Bookmark and Share

GreenScene

GreenScene

Engineering Education for Sustainability

Getting to the Next Level

Colleges and universities have been infusing sustainability into engineering curricula for more than 10 years. What are some of the drivers and, more important, how do we go to the next level and what does it look like? My expectation is that all engineering faculty members and graduates will understand the principles of sustainability as they apply to their field of engineering.

In my view, the accreditation of engineering programs is an important driver. ABET, an organization that accredits college and university programs in applied science, computing, engineering and engineering technology, has included sustainability in its engineering accreditation criteria. ABET engineering criterion 3 specifies that students graduating from accredited schools should be able to design systems that meet several realistic constraints, including sustainability.

Two of the three pillars of sustainability — economics and environment — are long-recognized design constraints and engineering design is increasingly sensitive to social constraints. ABET engineering Criterion 3 goes on to require that graduates will have acquired “the broad education necessary to understand the impact of engineering solutions in a global, economic, environmental and societal context.”

Through my work with the American Society for Engineering Education, I know that many faculty members are infusing sustainability into engineering curricula from lectures in introductory engineering courses to complete courses at the graduate level. Much of what has been reported is based on projects supported by the National Science Foundation and the U.S. Environmental Protection Agency. The Center for Sustainable Engineering at Syracuse University, along with five other universities, conducts a summer course to introduce faculty members to sustainability and maintains an electronic library on the subject. At a workshop on sustainability at the ASEE 2013 annual meeting, it was evident that many of the academic champions for sustainability are alumni of the Center for Sustainable Engineering summer course.

Engineering is being globalized, and sustainability figures prominently in the attributes and professional competencies of the International Engineering Alliance, which apply to Washington, Dublin, and Sydney Accord graduates. Back in the United States, sustainability is included as a separate outcome in the second edition of the American Society of Civil Engineers Body of Knowledge, or BOK, and in the draft National Society of Professional Engineers BOK.

Sustainability is prominent in federal regulations and codes and standards that students are learning about and can be expected to consult in their design projects. Sustainability is important in student co-curricular activities such as the U.S. Environmental Protection Agency’s P3 competition, the U.S. Department of Energy’s Solar Decathlon, and Engineers Without Borders. Campus buildings and infrastructure are going green and many engineering students may have attended a green middle or high school. There are many opportunities now to use college campuses and schools as sustainability laboratories.

Yet there is recognition that university curricula broadly, and engineering curricula specifically, are lagging in bringing sustainability into the classroom. Why? What are some of the barriers?

According to a 2010 survey of civil engineering department heads, some of the main barriers are a crowded curriculum, lack of faculty awareness and a lack of teaching resources.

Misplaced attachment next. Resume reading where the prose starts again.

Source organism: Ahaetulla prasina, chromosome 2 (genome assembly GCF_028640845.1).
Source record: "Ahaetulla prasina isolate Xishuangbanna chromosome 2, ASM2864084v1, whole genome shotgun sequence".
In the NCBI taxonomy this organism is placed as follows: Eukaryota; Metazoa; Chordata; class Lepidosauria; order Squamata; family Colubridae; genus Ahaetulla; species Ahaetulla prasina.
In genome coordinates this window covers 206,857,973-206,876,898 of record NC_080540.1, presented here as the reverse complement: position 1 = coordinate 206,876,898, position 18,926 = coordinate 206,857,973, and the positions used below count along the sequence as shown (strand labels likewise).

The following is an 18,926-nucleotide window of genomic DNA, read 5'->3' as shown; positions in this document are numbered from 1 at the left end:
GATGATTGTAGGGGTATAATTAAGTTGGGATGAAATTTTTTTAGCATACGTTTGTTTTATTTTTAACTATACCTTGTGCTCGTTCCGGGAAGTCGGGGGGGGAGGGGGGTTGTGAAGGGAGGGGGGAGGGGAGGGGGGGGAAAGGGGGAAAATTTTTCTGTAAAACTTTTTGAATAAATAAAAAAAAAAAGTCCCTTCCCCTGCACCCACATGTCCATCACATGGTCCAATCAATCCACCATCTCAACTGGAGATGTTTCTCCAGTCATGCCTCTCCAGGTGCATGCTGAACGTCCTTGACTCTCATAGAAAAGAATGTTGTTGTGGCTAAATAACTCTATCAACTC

The consensus of educators at a June 2013 ASEE workshop is that, while there is no lack of resources, those resources are not as conveniently packaged and ready to use as traditional textbooks. An effective strategy is needed to make resources available in forms that faculty can easily integrate into courses from introduction to engineering to capstone design courses in all engineering fields.

Although extensive resources exist, so far there is no one best choice or practice for dissemination and sharing, although there are several good options. Examples include the National Science Foundation’s digital library and Connexions, an educational resource website for sharing learning modules, and there are others. Faculty members expect that online learning will play a larger role in engineering education and professional development and that online learning will be facilitated by the extensive electronic resources that are freely available.

Opportunities already exist for students to learn on their own. The U.S. Green Building Council has a very popular program for introducing LEED (Leadership in Energy and Environmental Design) to college students and a Center for Green Schools that it established “to drive the transformation of all schools into sustainable and healthy places to live, learn, work and play.” Students can earn a certificate online from Coursera for successfully completing an introduction to sustainability course based on a free online Connexions textbook.

Faculty development is needed to lower the barriers to using online tools and resources effectively and efficiently; this will undoubtedly be a continuing need as technologies themselves continue to rapidly evolve and the knowledge base grows exponentially. Needs for faculty development range from a basic awareness of sustainability and how it applies in different engineering fields to how to access and use the extensive teaching and learning resources that are available.

Three keys to accelerating the infusion of sustainability in engineering curricula in my view are continuing to lower the barriers to the access and use of extensive materials that exist in electronic form for teaching and learning sustainability, professional development for faculty to ensure efficient access and use of materials in the classroom, and the expansion of programs designed to educate students directly on sustainability.

William E. Kelly, Ph.D., P.E., is director of external affairs at the American Society for Engineering Education, Washington, D.C. He is a member of the National Academy of Engineering Center for Engineering, Ethics and Society Advisory Group, the American Society of Civil Engineers Committee on Sustainability, and ASTM International Committee E60 on Sustainability.

This article appears in the issue of Standardization News.